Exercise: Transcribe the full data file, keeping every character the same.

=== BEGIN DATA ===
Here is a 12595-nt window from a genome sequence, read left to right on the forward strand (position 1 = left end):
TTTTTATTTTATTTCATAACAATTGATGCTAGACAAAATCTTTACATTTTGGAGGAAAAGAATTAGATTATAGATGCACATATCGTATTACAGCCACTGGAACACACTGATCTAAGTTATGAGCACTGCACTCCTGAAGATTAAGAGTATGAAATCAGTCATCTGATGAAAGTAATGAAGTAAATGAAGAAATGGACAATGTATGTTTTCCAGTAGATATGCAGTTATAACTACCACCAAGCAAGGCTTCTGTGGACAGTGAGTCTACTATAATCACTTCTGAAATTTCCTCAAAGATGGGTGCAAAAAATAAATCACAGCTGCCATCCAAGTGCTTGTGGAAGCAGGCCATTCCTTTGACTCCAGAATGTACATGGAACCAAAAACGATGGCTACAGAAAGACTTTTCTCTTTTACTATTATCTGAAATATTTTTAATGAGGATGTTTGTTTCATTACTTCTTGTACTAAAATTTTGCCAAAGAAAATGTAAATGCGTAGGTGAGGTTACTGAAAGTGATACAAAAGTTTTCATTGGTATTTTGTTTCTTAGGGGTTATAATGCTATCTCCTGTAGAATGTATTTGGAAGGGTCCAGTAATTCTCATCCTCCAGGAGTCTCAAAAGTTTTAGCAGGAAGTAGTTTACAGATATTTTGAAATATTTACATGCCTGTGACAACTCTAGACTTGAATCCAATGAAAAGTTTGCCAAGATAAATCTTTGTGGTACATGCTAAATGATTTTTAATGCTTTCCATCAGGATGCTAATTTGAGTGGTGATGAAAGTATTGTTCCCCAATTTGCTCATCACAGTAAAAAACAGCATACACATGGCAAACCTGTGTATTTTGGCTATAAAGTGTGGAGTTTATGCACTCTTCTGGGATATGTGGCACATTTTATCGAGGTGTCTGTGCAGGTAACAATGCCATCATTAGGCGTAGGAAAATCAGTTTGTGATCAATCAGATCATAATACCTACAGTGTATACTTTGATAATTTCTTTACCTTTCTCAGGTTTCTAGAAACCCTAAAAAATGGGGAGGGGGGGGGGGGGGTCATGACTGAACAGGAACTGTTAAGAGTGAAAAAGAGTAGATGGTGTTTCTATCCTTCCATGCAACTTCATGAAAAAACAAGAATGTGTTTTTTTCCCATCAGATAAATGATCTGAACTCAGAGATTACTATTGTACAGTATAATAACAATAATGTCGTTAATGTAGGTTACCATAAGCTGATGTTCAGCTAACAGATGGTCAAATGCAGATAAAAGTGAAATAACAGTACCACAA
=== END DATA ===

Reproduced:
Here is a 12595-nt window from a genome sequence, read left to right on the forward strand (position 1 = left end):
TTTTTATTTTATTTCATAACAATTGATGCTAGACAAAATCTTTACATTTTGGAGGAAAAGAATTAGATTATAGATGCACATATCGTATTACAGCCACTGGAACACACTGATCTAAGTTATGAGCACTGCACTCCTGAAGATTAAGAGTATGAAATCAGTCATCTGATGAAAGTAATGAAGTAAATGAAGAAATGGACAATGTATGTTTTCCAGTAGATATGCAGTTATAACTACCACCAAGCAAGGCTTCTGTGGACAGTGAGTCTACTATAATCACTTCTGAAATTTCCTCAAAGATGGGTGCAAAAAATAAATCACAGCTGCCATCCAAGTGCTTGTGGAAGCAGGCCATTCCTTTGACTCCAGAATGTACATGGAACCAAAAACGATGGCTACAGAAAGACTTTTCTCTTTTACTATTATCTGAAATATTTTTAATGAGGATGTTTGTTTCATTACTTCTTGTACTAAAATTTTGCCAAAGAAAATGTAAATGCGTAGGTGAGGTTACTGAAAGTGATACAAAAGTTTTCATTGGTATTTTGTTTCTTAGGGGTTATAATGCTATCTCCTGTAGAATGTATTTGGAAGGGTCCAGTAATTCTCATCCTCCAGGAGTCTCAAAAGTTTTAGCAGGAAGTAGTTTACAGATATTTTGAAATATTTACATGCCTGTGACAACTCTAGACTTGAATCCAATGAAAAGTTTGCCAAGATAAATCTTTGTGGTACATGCTAAATGATTTTTAATGCTTTCCATCAGGATGCTAATTTGAGTGGTGATGAAAGTATTGTTCCCCAATTTGCTCATCACAGTAAAAAACAGCATACACATGGCAAACCTGTGTATTTTGGCTATAAAGTGTGGAGTTTATGCACTCTTCTGGGATATGTGGCACATTTTATCGAGGTGTCTGTGCAGGTAACAATGCCATCATTAGGCGTAGGAAAATCAGTTTGTGATCAATCAGATCATAATACCTACAGTGTATACTTTGATAATTTCTTTACCTTTCTCAGGTTTCTAGAAACCCTAAAAAATGGGGAGGGGGGGGGGGGGGTCATGACTGAACAGGAACTGTTAAGAGTGAAAAAGAGTAGATGGTGTTTCTATCCTTCCATGCAACTTCATGAAAAAACAAGAATGTGTTTTTTTCCCATCAGATAAATGATCTGAACTCAGAGATTACTATTGTACAGTATAATAACAATAATGTCGTTAATGTAGGTTACCATAAGCTGATGTTCAGCTAACAGATGGTCAAATGCAGATAAAAGTGAAATAACAGTACCACAA